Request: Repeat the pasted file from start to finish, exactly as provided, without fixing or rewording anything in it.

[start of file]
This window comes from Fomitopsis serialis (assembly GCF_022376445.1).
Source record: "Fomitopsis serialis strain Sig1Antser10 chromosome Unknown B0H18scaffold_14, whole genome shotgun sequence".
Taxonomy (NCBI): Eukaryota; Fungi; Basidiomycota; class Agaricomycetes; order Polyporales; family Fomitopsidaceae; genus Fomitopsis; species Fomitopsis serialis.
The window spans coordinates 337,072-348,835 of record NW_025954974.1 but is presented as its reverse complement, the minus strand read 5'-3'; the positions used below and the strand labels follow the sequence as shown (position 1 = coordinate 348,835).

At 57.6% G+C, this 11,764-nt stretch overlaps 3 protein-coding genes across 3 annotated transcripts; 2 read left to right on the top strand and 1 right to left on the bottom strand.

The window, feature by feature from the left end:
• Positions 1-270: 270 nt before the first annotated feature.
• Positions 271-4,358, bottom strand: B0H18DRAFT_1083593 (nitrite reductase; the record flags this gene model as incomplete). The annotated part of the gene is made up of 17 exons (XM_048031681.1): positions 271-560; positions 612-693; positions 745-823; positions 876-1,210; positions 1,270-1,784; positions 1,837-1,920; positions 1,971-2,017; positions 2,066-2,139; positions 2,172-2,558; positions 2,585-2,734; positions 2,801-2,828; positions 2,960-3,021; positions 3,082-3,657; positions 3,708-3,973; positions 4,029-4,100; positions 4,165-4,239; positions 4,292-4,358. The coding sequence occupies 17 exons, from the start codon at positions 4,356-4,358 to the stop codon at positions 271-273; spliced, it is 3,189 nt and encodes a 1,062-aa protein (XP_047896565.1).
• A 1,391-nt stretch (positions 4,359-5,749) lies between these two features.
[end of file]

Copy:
This window comes from Fomitopsis serialis (assembly GCF_022376445.1).
Source record: "Fomitopsis serialis strain Sig1Antser10 chromosome Unknown B0H18scaffold_14, whole genome shotgun sequence".
Taxonomy (NCBI): Eukaryota; Fungi; Basidiomycota; class Agaricomycetes; order Polyporales; family Fomitopsidaceae; genus Fomitopsis; species Fomitopsis serialis.
The window spans coordinates 337,072-348,835 of record NW_025954974.1 but is presented as its reverse complement, the minus strand read 5'-3'; the positions used below and the strand labels follow the sequence as shown (position 1 = coordinate 348,835).

At 57.6% G+C, this 11,764-nt stretch overlaps 3 protein-coding genes across 3 annotated transcripts; 2 read left to right on the top strand and 1 right to left on the bottom strand.

The window, feature by feature from the left end:
• Positions 1-270: 270 nt before the first annotated feature.
• Positions 271-4,358, bottom strand: B0H18DRAFT_1083593 (nitrite reductase; the record flags this gene model as incomplete). The annotated part of the gene is made up of 17 exons (XM_048031681.1): positions 271-560; positions 612-693; positions 745-823; positions 876-1,210; positions 1,270-1,784; positions 1,837-1,920; positions 1,971-2,017; positions 2,066-2,139; positions 2,172-2,558; positions 2,585-2,734; positions 2,801-2,828; positions 2,960-3,021; positions 3,082-3,657; positions 3,708-3,973; positions 4,029-4,100; positions 4,165-4,239; positions 4,292-4,358. The coding sequence occupies 17 exons, from the start codon at positions 4,356-4,358 to the stop codon at positions 271-273; spliced, it is 3,189 nt and encodes a 1,062-aa protein (XP_047896565.1).
• A 1,391-nt stretch (positions 4,359-5,749) lies between these two features.